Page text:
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New Research from USD School of Education Shows Children Learn Best from Screen Time with Parent Involvement

Photo of Gabrielle Strouse. Gabrielle Strouse will publish her research in the February 2018 issue of the “Journal of Experimental Child Psychology."

VERMILLION, S.D. – Gabrielle Strouse, Ph.D., an assistant professor in the Division of Counseling and Psychology in Education in the School of Education, will publish research findings on the effects of learning via screen time for toddlers in the February 2018 issue of the “Journal of Experimental Child Psychology.”

Strouse’s research focused on the learning behavior of toddlers during screen time. In her experiment, 88 toddlers at age 30-months learned about new words for objects via either video chat (e.g., Skype or Facetime) or a prerecorded video, where the parents either participated with the child or sat out of their view. The child then was tested on their learning with real versions of the objects they saw in the video.

Studying the best contexts for learning, Strouse discovered that children learned best when they had parental involvement while engaging in the video. She argues that even when participating in active video chat, toddlers “need that same parental participation in order to receive the most out of video learning."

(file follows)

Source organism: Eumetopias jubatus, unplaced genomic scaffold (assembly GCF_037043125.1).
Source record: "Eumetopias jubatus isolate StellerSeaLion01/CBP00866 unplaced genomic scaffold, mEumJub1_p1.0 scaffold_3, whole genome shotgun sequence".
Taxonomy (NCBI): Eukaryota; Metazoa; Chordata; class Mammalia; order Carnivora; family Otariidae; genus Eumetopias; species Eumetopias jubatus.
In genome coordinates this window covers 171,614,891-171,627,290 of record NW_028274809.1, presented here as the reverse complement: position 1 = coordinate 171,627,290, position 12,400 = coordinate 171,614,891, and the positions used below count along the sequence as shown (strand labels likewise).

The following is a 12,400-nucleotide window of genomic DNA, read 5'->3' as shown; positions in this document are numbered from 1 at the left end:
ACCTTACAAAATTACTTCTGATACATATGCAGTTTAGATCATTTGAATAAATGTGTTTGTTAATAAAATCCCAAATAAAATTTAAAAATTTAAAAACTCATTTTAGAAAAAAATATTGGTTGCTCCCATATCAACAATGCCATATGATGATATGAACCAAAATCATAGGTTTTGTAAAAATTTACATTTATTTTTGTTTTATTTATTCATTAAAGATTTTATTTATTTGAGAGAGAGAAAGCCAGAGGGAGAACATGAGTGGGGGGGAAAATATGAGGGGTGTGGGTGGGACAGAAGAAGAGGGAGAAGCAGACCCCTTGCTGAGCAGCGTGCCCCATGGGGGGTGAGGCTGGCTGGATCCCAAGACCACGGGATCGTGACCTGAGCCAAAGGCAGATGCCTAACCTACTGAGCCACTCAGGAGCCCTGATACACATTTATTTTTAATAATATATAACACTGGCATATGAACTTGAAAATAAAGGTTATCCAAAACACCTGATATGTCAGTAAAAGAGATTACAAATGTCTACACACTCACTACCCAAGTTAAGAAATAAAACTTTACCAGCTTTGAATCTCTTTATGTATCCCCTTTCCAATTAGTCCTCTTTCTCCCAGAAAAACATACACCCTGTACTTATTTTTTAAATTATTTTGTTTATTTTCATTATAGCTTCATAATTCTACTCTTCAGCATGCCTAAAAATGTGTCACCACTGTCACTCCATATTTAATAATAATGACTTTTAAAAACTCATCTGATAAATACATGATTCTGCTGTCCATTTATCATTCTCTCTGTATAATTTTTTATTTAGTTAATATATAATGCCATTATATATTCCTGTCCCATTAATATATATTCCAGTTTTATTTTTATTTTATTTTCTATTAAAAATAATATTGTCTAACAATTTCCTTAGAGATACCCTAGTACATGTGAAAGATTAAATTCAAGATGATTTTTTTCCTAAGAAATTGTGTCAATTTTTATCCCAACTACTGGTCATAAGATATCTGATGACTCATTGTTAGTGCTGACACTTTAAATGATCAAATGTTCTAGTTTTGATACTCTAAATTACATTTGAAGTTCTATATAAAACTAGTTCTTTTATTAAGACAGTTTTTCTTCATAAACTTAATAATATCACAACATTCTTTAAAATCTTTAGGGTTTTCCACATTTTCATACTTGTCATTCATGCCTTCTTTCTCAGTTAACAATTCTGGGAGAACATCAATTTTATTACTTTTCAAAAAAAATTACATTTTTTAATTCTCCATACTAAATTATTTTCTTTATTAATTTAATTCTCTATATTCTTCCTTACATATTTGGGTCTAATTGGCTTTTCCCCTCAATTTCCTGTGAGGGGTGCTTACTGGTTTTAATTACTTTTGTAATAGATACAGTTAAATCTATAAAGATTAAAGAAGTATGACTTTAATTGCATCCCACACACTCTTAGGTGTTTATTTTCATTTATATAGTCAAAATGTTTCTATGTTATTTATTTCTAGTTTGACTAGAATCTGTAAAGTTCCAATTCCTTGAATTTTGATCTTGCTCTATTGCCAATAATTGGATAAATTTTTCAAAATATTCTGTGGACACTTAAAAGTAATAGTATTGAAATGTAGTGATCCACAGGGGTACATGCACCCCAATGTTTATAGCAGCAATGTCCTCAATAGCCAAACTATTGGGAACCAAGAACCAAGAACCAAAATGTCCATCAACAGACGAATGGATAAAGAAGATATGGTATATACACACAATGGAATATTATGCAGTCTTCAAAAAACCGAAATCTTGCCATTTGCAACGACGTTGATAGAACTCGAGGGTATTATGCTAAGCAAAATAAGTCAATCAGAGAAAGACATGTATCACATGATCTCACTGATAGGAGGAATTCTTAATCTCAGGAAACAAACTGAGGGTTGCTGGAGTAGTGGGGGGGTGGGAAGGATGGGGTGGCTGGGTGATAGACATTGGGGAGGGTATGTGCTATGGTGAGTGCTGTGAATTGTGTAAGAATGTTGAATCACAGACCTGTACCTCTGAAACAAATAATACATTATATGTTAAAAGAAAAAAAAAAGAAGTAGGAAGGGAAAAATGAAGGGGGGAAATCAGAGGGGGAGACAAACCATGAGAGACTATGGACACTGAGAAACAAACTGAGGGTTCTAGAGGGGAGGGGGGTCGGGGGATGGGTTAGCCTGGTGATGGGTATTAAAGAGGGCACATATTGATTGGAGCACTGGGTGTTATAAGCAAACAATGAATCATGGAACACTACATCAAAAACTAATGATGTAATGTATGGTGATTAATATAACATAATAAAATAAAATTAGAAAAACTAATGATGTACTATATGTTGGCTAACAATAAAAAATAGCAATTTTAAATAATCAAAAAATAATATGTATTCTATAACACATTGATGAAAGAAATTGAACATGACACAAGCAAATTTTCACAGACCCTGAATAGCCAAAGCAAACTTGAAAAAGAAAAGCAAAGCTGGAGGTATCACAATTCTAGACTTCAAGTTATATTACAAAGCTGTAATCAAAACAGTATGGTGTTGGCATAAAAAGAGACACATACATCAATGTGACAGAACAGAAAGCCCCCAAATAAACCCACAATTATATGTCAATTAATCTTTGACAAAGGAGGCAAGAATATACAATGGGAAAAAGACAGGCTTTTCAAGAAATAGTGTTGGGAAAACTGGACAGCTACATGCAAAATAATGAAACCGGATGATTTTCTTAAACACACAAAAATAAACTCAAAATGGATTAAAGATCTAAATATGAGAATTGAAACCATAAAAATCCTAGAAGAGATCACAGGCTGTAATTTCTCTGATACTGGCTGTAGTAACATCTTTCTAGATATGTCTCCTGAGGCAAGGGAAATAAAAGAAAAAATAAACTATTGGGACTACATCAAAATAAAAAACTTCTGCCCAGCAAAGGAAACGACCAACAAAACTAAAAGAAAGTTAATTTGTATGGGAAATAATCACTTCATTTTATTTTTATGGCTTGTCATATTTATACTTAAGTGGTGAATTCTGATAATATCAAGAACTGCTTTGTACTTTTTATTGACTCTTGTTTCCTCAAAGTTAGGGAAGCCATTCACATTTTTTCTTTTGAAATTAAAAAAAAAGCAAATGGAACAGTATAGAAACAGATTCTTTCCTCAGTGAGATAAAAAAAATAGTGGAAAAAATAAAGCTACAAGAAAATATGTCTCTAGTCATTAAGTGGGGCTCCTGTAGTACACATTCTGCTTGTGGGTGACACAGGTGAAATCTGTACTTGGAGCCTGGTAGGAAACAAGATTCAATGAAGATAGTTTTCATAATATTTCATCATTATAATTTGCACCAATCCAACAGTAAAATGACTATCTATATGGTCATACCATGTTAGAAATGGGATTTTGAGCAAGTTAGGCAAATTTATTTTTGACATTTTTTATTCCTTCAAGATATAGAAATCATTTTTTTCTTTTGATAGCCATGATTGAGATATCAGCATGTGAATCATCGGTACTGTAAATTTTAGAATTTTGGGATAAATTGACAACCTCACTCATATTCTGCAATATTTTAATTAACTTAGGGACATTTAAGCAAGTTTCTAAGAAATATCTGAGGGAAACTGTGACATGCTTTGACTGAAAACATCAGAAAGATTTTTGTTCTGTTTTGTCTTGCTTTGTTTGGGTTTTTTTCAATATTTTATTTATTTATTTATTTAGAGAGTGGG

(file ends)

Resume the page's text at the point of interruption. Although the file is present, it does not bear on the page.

This research supports the new guidelines by the American Academy of Pediatrics (AAP) who stated that it is critical that screen time for children as young as 18 months “be high-quality programming, such as the content offered by Sesame Workshop and PBS.”

Read Strouse’s full research article.


USD's School of Education is transformative in preparing students both inside and outside the classroom. Its research- and practitioner-based programs train future educators, counselors, leaders, fitness and sport-related professionals for successful careers. The school focuses on a comprehensive learning experience, lifelong learning and developing professionals grounded in best practice. The school’s divisions include counseling and psychology, curriculum and instruction, educational leadership, kinesiology and sport management, and teacher residency and education.


Founded in 1862 and the first university in the Dakotas, the University of South Dakota is the only public liberal arts university in the state, with 202 undergraduate and 84 graduate programs in the College of Arts & Sciences, School of Education, Knudson School of Law, Sanford School of Medicine, School of Health Sciences, Beacom School of Business and College of Fine Arts. With an enrollment of nearly 10,000 students and more than 400 faculty, USD has a 16:1 student/faculty ratio, and it ranks among the best in academics and affordability. USD’s 18 athletic programs compete at the NCAA Division I level.


Hanna DeLange
USD News